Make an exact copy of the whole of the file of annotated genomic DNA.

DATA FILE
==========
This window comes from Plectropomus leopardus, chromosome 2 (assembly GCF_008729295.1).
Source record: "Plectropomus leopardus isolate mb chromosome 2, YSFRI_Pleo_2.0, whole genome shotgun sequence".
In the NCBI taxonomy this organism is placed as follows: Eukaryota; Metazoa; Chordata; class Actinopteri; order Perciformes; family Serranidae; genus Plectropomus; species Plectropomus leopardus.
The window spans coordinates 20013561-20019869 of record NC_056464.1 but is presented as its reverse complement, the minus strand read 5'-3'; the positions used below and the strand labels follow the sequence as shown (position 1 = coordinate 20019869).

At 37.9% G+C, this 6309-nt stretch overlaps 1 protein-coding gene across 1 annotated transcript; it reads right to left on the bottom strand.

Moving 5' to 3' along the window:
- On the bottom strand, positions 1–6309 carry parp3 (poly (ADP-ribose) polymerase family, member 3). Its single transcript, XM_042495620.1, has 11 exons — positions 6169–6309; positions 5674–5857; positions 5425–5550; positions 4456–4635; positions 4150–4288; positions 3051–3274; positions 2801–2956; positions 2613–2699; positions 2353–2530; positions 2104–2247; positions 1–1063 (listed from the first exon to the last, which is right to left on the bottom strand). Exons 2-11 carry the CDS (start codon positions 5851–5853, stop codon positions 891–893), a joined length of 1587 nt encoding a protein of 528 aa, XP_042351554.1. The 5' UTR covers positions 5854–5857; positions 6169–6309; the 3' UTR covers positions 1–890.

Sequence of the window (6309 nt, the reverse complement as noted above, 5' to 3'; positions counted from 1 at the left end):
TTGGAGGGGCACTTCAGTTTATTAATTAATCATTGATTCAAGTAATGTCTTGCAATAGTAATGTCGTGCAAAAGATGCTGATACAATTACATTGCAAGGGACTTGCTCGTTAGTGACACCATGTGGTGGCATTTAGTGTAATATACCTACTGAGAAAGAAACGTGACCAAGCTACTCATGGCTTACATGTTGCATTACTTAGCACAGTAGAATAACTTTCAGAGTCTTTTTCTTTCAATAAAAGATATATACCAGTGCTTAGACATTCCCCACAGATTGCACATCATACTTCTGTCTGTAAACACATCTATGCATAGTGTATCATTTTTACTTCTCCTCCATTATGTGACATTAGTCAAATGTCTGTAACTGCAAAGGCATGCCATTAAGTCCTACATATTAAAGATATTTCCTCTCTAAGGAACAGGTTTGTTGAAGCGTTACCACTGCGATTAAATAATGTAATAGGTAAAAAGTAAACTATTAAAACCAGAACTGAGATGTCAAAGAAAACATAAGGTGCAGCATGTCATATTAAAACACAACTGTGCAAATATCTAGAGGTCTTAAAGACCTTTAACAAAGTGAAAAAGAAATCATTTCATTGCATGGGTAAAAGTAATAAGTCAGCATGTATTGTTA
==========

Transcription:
This window comes from Plectropomus leopardus, chromosome 2 (assembly GCF_008729295.1).
Source record: "Plectropomus leopardus isolate mb chromosome 2, YSFRI_Pleo_2.0, whole genome shotgun sequence".
In the NCBI taxonomy this organism is placed as follows: Eukaryota; Metazoa; Chordata; class Actinopteri; order Perciformes; family Serranidae; genus Plectropomus; species Plectropomus leopardus.
The window spans coordinates 20013561-20019869 of record NC_056464.1 but is presented as its reverse complement, the minus strand read 5'-3'; the positions used below and the strand labels follow the sequence as shown (position 1 = coordinate 20019869).

At 37.9% G+C, this 6309-nt stretch overlaps 1 protein-coding gene across 1 annotated transcript; it reads right to left on the bottom strand.

Moving 5' to 3' along the window:
- On the bottom strand, positions 1–6309 carry parp3 (poly (ADP-ribose) polymerase family, member 3). Its single transcript, XM_042495620.1, has 11 exons — positions 6169–6309; positions 5674–5857; positions 5425–5550; positions 4456–4635; positions 4150–4288; positions 3051–3274; positions 2801–2956; positions 2613–2699; positions 2353–2530; positions 2104–2247; positions 1–1063 (listed from the first exon to the last, which is right to left on the bottom strand). Exons 2-11 carry the CDS (start codon positions 5851–5853, stop codon positions 891–893), a joined length of 1587 nt encoding a protein of 528 aa, XP_042351554.1. The 5' UTR covers positions 5854–5857; positions 6169–6309; the 3' UTR covers positions 1–890.

Sequence of the window (6309 nt, the reverse complement as noted above, 5' to 3'; positions counted from 1 at the left end):
TTGGAGGGGCACTTCAGTTTATTAATTAATCATTGATTCAAGTAATGTCTTGCAATAGTAATGTCGTGCAAAAGATGCTGATACAATTACATTGCAAGGGACTTGCTCGTTAGTGACACCATGTGGTGGCATTTAGTGTAATATACCTACTGAGAAAGAAACGTGACCAAGCTACTCATGGCTTACATGTTGCATTACTTAGCACAGTAGAATAACTTTCAGAGTCTTTTTCTTTCAATAAAAGATATATACCAGTGCTTAGACATTCCCCACAGATTGCACATCATACTTCTGTCTGTAAACACATCTATGCATAGTGTATCATTTTTACTTCTCCTCCATTATGTGACATTAGTCAAATGTCTGTAACTGCAAAGGCATGCCATTAAGTCCTACATATTAAAGATATTTCCTCTCTAAGGAACAGGTTTGTTGAAGCGTTACCACTGCGATTAAATAATGTAATAGGTAAAAAGTAAACTATTAAAACCAGAACTGAGATGTCAAAGAAAACATAAGGTGCAGCATGTCATATTAAAACACAACTGTGCAAATATCTAGAGGTCTTAAAGACCTTTAACAAAGTGAAAAAGAAATCATTTCATTGCATGGGTAAAAGTAATAAGTCAGCATGTATTGTTA